Now, nobody with the slightest scrap of compassion in their emotional armoury is happy with senior Australians living on a measly $273 per week; after paying for rent, utilities and poker machines there's not a whole lot of coin left over for dog food. And then what does the dog eat? In a perfect world, with an unlimited capacity for expenditure, we'd be handing pensioners a thousand tax-free bucks a week, and would be matching their outlay at the Tabaret dollar-for-dollar. However, the recent Liberal Party call for an extremely modest increase of $30 per week in the single pension would cost Australian taxpayers $1.3 billion per year - that's a considerable chunk of budget.
Surely the decision making process involved in handing out that kind of cash requires more than just blind compassion?
It's a terribly conceited concept that to understand one must experience. Millionaire businessman Malcolm Turnbull is widely considered to be a very clever man and a capable and influential politician, yet after being elected opposition leader he waited less than an hour, and went to great pains, to strenuously assure the nation that, despite his "millionaire" tag and reputation as a silver spoon elite, he was ordinary just like you. Everyman Malcolm has even lived in a rented flat! (As an aside, Kevin Rudd is worth more than Malcy yet he's not routinely smeared with the "millionaire" tag by journalists.)
It's this same attitude that makes non-tertiary educated people with a chip on their shoulder proclaim that they've been to the University of Life, and that a PhD from that learned institution is infinitely more valuable than your "worthless piece of paper". It's commonly understood (just in case you don't share in this particular common understanding) that ordinary, everyday experience trumps fancy-schmancy book learning any day.
If the University of Life argument is used over a beer or around the barbecue then it's no big deal, but when senior politicians who should be able to make complex decisions in a mature fashion accuse, say, sprog-free opponents of being unable to understand - and therefore legislate in relation to - parenthood, credibility is stretched.
There is some value in pursuing experience to influence thinking and decision making. One of Kevin Rudd's first acts as Prime Minister was to order every Labor MP to visit a homeless shelter and prepare a short report for show-and-tell when school resumed. There's little doubt that going and taking a first-hand look at the challenges faced by marginalised Australians is a good thing for politicians to do - but it's also important to remember that a short photo opportunity at a soup kitchen wearing a chino shirt and khaki pants does not an expert MP make. Nor does pretending to enjoy a plebeian polystyrene cup of Lipton Black with one's constituents replace a close, ongoing relationship with them.
In August, Brendan Nelson went on his Big Trucking Adventure, sitting in the passenger seat of a truck that drove overnight from Melbourne to Dubbo. Somehow this shallowest of experiences meant that he suddenly understood the trucking industry and could legislate better than other politicians who hadn't spent a night cooking the logbooks. "The people who make the laws that affect the trucking industry don't actually have to live them," Nelson boldly claimed, leaving himself open to the accusation that he could not properly write drugs policy without injecting them, or regulate the sex trade without first turning tricks on the street.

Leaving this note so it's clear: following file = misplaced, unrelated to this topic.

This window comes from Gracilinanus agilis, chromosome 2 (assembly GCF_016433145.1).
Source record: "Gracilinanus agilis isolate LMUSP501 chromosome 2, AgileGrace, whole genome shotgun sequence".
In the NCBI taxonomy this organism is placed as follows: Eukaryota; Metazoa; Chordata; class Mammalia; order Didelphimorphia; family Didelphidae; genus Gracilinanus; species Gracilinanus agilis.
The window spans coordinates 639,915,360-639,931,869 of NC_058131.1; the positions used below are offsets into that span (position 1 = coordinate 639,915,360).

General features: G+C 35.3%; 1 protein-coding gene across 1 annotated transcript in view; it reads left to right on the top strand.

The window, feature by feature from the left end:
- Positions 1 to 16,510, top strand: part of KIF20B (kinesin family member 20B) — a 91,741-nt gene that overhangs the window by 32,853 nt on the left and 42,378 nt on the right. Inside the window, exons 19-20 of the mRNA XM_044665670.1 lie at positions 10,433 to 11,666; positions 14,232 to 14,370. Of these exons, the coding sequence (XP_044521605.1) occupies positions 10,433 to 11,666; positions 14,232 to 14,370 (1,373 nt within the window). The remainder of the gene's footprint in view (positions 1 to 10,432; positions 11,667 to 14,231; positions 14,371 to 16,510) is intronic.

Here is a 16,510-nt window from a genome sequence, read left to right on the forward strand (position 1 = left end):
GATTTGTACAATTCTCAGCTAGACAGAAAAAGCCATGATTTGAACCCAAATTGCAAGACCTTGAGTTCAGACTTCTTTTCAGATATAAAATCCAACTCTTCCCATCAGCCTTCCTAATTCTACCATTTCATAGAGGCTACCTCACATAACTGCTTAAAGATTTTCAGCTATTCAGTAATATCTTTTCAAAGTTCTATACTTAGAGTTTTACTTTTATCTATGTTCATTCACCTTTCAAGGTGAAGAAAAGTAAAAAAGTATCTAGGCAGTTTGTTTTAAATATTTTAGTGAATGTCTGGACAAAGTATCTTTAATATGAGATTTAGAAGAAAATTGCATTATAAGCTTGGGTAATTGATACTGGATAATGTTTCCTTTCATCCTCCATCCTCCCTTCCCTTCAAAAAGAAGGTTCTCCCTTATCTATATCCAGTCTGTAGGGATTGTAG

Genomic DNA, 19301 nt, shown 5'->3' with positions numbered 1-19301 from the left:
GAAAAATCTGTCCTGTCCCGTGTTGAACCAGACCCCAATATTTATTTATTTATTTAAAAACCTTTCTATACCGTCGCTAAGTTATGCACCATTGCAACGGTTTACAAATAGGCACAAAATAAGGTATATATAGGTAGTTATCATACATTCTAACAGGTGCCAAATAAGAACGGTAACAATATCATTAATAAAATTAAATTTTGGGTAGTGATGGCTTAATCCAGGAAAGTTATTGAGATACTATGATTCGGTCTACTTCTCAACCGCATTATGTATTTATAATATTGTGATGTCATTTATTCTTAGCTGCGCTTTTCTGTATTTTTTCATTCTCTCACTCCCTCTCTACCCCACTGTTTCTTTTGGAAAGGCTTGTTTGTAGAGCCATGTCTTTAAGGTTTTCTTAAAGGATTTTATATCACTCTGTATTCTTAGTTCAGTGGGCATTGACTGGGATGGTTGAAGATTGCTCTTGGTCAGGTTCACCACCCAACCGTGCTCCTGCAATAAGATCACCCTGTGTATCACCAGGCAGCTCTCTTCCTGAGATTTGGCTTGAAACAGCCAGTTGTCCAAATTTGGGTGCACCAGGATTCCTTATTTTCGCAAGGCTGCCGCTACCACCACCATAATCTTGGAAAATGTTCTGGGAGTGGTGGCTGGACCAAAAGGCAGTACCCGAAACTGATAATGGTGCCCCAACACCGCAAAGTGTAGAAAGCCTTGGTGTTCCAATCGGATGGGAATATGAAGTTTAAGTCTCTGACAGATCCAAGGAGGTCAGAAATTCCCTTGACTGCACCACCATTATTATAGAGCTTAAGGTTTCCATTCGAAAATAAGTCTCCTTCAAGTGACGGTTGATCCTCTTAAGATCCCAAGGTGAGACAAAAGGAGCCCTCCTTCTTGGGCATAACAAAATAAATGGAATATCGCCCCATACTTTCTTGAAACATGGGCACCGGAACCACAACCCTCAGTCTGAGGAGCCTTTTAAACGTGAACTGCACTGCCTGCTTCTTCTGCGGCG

Remember the pathetic outrage about the fact that Kevin Rudd - shock, horror! - employed staff to help him and his family around the Lodge? For some bizarre reason this was damning evidence that K-Rudd was "out of touch" with the average Australian and, therefore, couldn't properly represent them. What utter rubbish. If Kevin Rudd had time to buy his own milk, cook his own dinner, iron his son's school uniform and fill the Tarago with petrol I'd begin to question how dedicated he was to the job.
And remember the pathetic outrage about the fact that G8 leaders - shock, horror! - were going to eat gourmet food at their Gleneagles conference, on the agenda of which was a discussion about the plight of the world's hungry? Why shouldn't the eight most powerful men and women in the world eat lobster while considering the lives of those who eat dirt? Sure, it comes across as a bit heartless and crass, but does it seriously affect the decisions they make? I mean, would George Bush and Vlad Putin eating mouldy rice cooked in mud while chin-wagging in a Scottish castle honestly result in decisions that better improved the food available to Africans? It'd probably just piss them off and make them sick. That's if they even showed up in the first place.
Our politicians' real life experiences are important, and they provide for a certain level of empathy that aids decision making, but the idea that it is only experience that qualifies somebody to legislate accordingly is deliberately anti-intellectual, has no place in serious political debate, and ultimately cheapens our democracy.
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